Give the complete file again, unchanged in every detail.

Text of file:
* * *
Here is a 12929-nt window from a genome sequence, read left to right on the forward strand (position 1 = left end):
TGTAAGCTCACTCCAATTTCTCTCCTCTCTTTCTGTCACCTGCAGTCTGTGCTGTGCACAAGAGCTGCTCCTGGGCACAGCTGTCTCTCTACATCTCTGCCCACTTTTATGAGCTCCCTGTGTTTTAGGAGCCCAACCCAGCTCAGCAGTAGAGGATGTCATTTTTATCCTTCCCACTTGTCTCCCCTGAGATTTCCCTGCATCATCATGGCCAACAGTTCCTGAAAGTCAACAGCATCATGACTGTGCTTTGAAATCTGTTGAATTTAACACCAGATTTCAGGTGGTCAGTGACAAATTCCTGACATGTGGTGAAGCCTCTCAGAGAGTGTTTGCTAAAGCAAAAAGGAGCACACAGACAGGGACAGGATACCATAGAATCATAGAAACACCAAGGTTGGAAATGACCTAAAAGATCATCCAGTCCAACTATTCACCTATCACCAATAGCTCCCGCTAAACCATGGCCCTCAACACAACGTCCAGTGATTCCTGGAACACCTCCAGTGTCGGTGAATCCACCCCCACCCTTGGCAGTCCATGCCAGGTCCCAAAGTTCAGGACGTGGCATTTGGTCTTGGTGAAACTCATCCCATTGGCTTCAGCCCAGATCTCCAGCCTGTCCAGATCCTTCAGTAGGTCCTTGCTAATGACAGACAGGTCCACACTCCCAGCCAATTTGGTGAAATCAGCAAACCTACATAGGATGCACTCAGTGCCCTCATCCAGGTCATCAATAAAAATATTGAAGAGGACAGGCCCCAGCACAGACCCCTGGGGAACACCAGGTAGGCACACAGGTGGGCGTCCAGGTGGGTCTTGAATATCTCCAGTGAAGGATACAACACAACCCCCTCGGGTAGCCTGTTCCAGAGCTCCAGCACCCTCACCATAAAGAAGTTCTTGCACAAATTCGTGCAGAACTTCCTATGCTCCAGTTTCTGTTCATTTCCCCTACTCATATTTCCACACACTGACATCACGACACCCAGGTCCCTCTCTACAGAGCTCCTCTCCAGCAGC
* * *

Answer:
Here is a 12929-nt window from a genome sequence, read left to right on the forward strand (position 1 = left end):
TGTAAGCTCACTCCAATTTCTCTCCTCTCTTTCTGTCACCTGCAGTCTGTGCTGTGCACAAGAGCTGCTCCTGGGCACAGCTGTCTCTCTACATCTCTGCCCACTTTTATGAGCTCCCTGTGTTTTAGGAGCCCAACCCAGCTCAGCAGTAGAGGATGTCATTTTTATCCTTCCCACTTGTCTCCCCTGAGATTTCCCTGCATCATCATGGCCAACAGTTCCTGAAAGTCAACAGCATCATGACTGTGCTTTGAAATCTGTTGAATTTAACACCAGATTTCAGGTGGTCAGTGACAAATTCCTGACATGTGGTGAAGCCTCTCAGAGAGTGTTTGCTAAAGCAAAAAGGAGCACACAGACAGGGACAGGATACCATAGAATCATAGAAACACCAAGGTTGGAAATGACCTAAAAGATCATCCAGTCCAACTATTCACCTATCACCAATAGCTCCCGCTAAACCATGGCCCTCAACACAACGTCCAGTGATTCCTGGAACACCTCCAGTGTCGGTGAATCCACCCCCACCCTTGGCAGTCCATGCCAGGTCCCAAAGTTCAGGACGTGGCATTTGGTCTTGGTGAAACTCATCCCATTGGCTTCAGCCCAGATCTCCAGCCTGTCCAGATCCTTCAGTAGGTCCTTGCTAATGACAGACAGGTCCACACTCCCAGCCAATTTGGTGAAATCAGCAAACCTACATAGGATGCACTCAGTGCCCTCATCCAGGTCATCAATAAAAATATTGAAGAGGACAGGCCCCAGCACAGACCCCTGGGGAACACCAGGTAGGCACACAGGTGGGCGTCCAGGTGGGTCTTGAATATCTCCAGTGAAGGATACAACACAACCCCCTCGGGTAGCCTGTTCCAGAGCTCCAGCACCCTCACCATAAAGAAGTTCTTGCACAAATTCGTGCAGAACTTCCTATGCTCCAGTTTCTGTTCATTTCCCCTACTCATATTTCCACACACTGACATCACGACACCCAGGTCCCTCTCTACAGAGCTCCTCTCCAGCAGC